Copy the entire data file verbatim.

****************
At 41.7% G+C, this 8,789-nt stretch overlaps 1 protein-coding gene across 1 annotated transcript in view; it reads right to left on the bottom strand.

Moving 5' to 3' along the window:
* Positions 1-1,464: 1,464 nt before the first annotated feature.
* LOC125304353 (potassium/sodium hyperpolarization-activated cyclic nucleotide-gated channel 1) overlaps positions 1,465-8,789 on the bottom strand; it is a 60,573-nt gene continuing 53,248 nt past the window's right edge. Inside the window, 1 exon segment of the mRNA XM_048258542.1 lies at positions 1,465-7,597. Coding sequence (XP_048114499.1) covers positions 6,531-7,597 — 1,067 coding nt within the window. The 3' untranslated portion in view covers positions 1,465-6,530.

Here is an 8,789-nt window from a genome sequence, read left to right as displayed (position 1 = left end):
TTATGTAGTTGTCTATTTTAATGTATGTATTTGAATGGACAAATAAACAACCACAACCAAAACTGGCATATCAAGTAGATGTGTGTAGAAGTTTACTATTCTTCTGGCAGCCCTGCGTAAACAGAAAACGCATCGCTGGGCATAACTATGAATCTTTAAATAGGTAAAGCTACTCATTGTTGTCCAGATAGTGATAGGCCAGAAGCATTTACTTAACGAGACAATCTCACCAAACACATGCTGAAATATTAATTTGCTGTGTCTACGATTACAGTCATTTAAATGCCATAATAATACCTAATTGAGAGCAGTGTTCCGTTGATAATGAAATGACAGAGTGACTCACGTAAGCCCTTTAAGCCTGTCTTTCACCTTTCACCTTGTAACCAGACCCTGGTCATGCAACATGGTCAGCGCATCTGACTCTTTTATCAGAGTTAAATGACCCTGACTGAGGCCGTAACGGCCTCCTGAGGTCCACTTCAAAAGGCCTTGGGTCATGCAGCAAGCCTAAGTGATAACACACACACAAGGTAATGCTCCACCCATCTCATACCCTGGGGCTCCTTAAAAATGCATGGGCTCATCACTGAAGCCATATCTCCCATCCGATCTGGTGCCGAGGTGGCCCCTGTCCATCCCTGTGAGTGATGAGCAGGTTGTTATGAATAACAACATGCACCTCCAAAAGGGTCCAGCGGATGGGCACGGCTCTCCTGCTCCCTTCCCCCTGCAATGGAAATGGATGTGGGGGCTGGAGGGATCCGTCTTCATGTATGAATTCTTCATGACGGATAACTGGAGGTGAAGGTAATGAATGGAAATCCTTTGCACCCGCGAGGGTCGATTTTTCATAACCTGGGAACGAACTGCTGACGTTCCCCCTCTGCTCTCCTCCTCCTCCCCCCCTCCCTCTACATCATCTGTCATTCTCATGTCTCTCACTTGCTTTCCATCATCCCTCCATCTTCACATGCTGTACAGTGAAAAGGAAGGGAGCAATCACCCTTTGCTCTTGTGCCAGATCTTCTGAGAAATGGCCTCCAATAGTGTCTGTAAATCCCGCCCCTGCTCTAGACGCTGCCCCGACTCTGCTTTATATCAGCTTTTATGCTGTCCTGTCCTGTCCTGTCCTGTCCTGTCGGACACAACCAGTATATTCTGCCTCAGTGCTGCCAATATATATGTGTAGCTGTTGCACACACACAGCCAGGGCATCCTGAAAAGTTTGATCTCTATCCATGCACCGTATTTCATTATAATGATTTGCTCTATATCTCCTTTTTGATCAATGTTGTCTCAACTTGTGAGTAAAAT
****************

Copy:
At 41.7% G+C, this 8,789-nt stretch overlaps 1 protein-coding gene across 1 annotated transcript in view; it reads right to left on the bottom strand.

Moving 5' to 3' along the window:
* Positions 1-1,464: 1,464 nt before the first annotated feature.
* LOC125304353 (potassium/sodium hyperpolarization-activated cyclic nucleotide-gated channel 1) overlaps positions 1,465-8,789 on the bottom strand; it is a 60,573-nt gene continuing 53,248 nt past the window's right edge. Inside the window, 1 exon segment of the mRNA XM_048258542.1 lies at positions 1,465-7,597. Coding sequence (XP_048114499.1) covers positions 6,531-7,597 — 1,067 coding nt within the window. The 3' untranslated portion in view covers positions 1,465-6,530.

Here is an 8,789-nt window from a genome sequence, read left to right as displayed (position 1 = left end):
TTATGTAGTTGTCTATTTTAATGTATGTATTTGAATGGACAAATAAACAACCACAACCAAAACTGGCATATCAAGTAGATGTGTGTAGAAGTTTACTATTCTTCTGGCAGCCCTGCGTAAACAGAAAACGCATCGCTGGGCATAACTATGAATCTTTAAATAGGTAAAGCTACTCATTGTTGTCCAGATAGTGATAGGCCAGAAGCATTTACTTAACGAGACAATCTCACCAAACACATGCTGAAATATTAATTTGCTGTGTCTACGATTACAGTCATTTAAATGCCATAATAATACCTAATTGAGAGCAGTGTTCCGTTGATAATGAAATGACAGAGTGACTCACGTAAGCCCTTTAAGCCTGTCTTTCACCTTTCACCTTGTAACCAGACCCTGGTCATGCAACATGGTCAGCGCATCTGACTCTTTTATCAGAGTTAAATGACCCTGACTGAGGCCGTAACGGCCTCCTGAGGTCCACTTCAAAAGGCCTTGGGTCATGCAGCAAGCCTAAGTGATAACACACACACAAGGTAATGCTCCACCCATCTCATACCCTGGGGCTCCTTAAAAATGCATGGGCTCATCACTGAAGCCATATCTCCCATCCGATCTGGTGCCGAGGTGGCCCCTGTCCATCCCTGTGAGTGATGAGCAGGTTGTTATGAATAACAACATGCACCTCCAAAAGGGTCCAGCGGATGGGCACGGCTCTCCTGCTCCCTTCCCCCTGCAATGGAAATGGATGTGGGGGCTGGAGGGATCCGTCTTCATGTATGAATTCTTCATGACGGATAACTGGAGGTGAAGGTAATGAATGGAAATCCTTTGCACCCGCGAGGGTCGATTTTTCATAACCTGGGAACGAACTGCTGACGTTCCCCCTCTGCTCTCCTCCTCCTCCCCCCCTCCCTCTACATCATCTGTCATTCTCATGTCTCTCACTTGCTTTCCATCATCCCTCCATCTTCACATGCTGTACAGTGAAAAGGAAGGGAGCAATCACCCTTTGCTCTTGTGCCAGATCTTCTGAGAAATGGCCTCCAATAGTGTCTGTAAATCCCGCCCCTGCTCTAGACGCTGCCCCGACTCTGCTTTATATCAGCTTTTATGCTGTCCTGTCCTGTCCTGTCCTGTCCTGTCGGACACAACCAGTATATTCTGCCTCAGTGCTGCCAATATATATGTGTAGCTGTTGCACACACACAGCCAGGGCATCCTGAAAAGTTTGATCTCTATCCATGCACCGTATTTCATTATAATGATTTGCTCTATATCTCCTTTTTGATCAATGTTGTCTCAACTTGTGAGTAAAAT